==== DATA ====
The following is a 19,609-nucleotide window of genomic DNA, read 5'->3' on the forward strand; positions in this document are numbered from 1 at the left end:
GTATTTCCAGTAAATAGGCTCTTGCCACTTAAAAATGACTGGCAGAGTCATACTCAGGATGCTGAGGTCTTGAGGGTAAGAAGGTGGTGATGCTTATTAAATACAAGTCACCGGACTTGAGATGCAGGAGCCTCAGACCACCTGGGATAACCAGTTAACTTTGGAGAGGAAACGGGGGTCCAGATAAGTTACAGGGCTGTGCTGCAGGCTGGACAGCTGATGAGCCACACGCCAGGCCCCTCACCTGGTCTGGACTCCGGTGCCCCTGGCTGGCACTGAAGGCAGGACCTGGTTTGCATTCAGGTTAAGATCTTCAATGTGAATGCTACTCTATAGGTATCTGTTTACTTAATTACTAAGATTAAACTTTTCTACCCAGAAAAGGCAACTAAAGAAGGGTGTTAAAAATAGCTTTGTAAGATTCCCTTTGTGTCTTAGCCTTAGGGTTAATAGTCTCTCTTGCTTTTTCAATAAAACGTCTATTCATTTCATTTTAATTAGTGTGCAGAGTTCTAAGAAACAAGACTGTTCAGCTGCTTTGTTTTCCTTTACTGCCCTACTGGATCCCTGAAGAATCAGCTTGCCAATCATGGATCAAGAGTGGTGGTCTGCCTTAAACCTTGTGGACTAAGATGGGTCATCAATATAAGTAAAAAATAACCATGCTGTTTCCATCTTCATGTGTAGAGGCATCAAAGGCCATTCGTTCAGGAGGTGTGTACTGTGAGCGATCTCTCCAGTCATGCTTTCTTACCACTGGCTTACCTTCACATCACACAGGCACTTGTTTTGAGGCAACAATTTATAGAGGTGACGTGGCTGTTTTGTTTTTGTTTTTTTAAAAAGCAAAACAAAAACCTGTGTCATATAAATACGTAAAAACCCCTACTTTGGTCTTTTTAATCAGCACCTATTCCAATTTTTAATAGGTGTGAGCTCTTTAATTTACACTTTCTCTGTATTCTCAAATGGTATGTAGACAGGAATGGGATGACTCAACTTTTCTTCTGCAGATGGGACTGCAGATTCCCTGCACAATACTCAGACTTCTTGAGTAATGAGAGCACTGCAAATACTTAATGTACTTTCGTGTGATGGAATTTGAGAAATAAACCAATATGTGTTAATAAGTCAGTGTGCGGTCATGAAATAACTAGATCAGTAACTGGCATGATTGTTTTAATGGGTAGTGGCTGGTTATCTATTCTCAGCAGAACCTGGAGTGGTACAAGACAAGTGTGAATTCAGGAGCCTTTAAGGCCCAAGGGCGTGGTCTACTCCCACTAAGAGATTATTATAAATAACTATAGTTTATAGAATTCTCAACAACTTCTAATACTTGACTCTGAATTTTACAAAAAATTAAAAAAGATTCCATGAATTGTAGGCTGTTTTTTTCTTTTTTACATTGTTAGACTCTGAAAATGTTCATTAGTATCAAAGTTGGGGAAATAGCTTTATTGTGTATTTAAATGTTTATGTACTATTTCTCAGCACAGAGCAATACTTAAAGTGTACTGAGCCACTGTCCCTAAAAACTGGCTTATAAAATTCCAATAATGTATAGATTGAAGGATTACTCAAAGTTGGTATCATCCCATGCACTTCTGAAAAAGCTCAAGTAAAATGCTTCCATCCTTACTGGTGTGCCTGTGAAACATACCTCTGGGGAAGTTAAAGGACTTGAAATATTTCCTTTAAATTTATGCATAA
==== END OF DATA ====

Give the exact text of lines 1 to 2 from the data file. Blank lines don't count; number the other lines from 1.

The following is a 19,609-nucleotide window of genomic DNA, read 5'->3' on the forward strand; positions in this document are numbered from 1 at the left end:
GTATTTCCAGTAAATAGGCTCTTGCCACTTAAAAATGACTGGCAGAGTCATACTCAGGATGCTGAGGTCTTGAGGGTAAGAAGGTGGTGATGCTTATTAAATACAAGTCACCGGACTTGAGATGCAGGAGCCTCAGACCACCTGGGATAACCAGTTAACTTTGGAGAGGAAACGGGGGTCCAGATAAGTTACAGGGCTGTGCTGCAGGCTGGACAGCTGATGAGCCACACGCCAGGCCCCTCACCTGGTCTGGACTCCGGTGCCCCTGGCTGGCACTGAAGGCAGGACCTGGTTTGCATTCAGGTTAAGATCTTCAATGTGAATGCTACTCTATAGGTATCTGTTTACTTAATTACTAAGATTAAACTTTTCTACCCAGAAAAGGCAACTAAAGAAGGGTGTTAAAAATAGCTTTGTAAGATTCCCTTTGTGTCTTAGCCTTAGGGTTAATAGTCTCTCTTGCTTTTTCAATAAAACGTCTATTCATTTCATTTTAATTAGTGTGCAGAGTTCTAAGAAACAAGACTGTTCAGCTGCTTTGTTTTCCTTTACTGCCCTACTGGATCCCTGAAGAATCAGCTTGCCAATCATGGATCAAGAGTGGTGGTCTGCCTTAAACCTTGTGGACTAAGATGGGTCATCAATATAAGTAAAAAATAACCATGCTGTTTCCATCTTCATGTGTAGAGGCATCAAAGGCCATTCGTTCAGGAGGTGTGTACTGTGAGCGATCTCTCCAGTCATGCTTTCTTACCACTGGCTTACCTTCACATCACACAGGCACTTGTTTTGAGGCAACAATTTATAGAGGTGACGTGGCTGTTTTGTTTTTGTTTTTTTAAAAAGCAAAACAAAAACCTGTGTCATATAAATACGTAAAAACCCCTACTTTGGTCTTTTTAATCAGCACCTATTCCAATTTTTAATAGGTGTGAGCTCTTTAATTTACACTTTCTCTGTATTCTCAAATGGTATGTAGACAGGAATGGGATGACTCAACTTTTCTTCTGCAGATGGGACTGCAGATTCCCTGCACAATACTCAGACTTCTTGAGTAATGAGAGCACTGCAAATACTTAATGTACTTTCGTGTGATGGAATTTGAGAAATAAACCAATATGTGTTAATAAGTCAGTGTGCGGTCATGAAATAACTAGATCAGTAACTGGCATGATTGTTTTAATGGGTAGTGGCTGGTTATCTATTCTCAGCAGAACCTGGAGTGGTACAAGACAAGTGTGAATTCAGGAGCCTTTAAGGCCCAAGGGCGTGGTCTACTCCCACTAAGAGATTATTATAAATAACTATAGTTTATAGAATTCTCAACAACTTCTAATACTTGACTCTGAATTTTACAAAAAATTAAAAAAGATTCCATGAATTGTAGGCTGTTTTTTTCTTTTTTACATTGTTAGACTCTGAAAATGTTCATTAGTATCAAAGTTGGGGAAATAGCTTTATTGTGTATTTAAATGTTTATGTACTATTTCTCAGCACAGAGCAATACTTAAAGTGTACTGAGCCACTGTCCCTAAAAACTGGCTTATAAAATTCCAATAATGTATAGATTGAAGGATTACTCAAAGTTGGTATCATCCCATGCACTTCTGAAAAAGCTCAAGTAAAATGCTTCCATCCTTACTGGTGTGCCTGTGAAACATACCTCTGGGGAAGTTAAAGGACTTGAAATATTTCCTTTAAATTTATGCATAA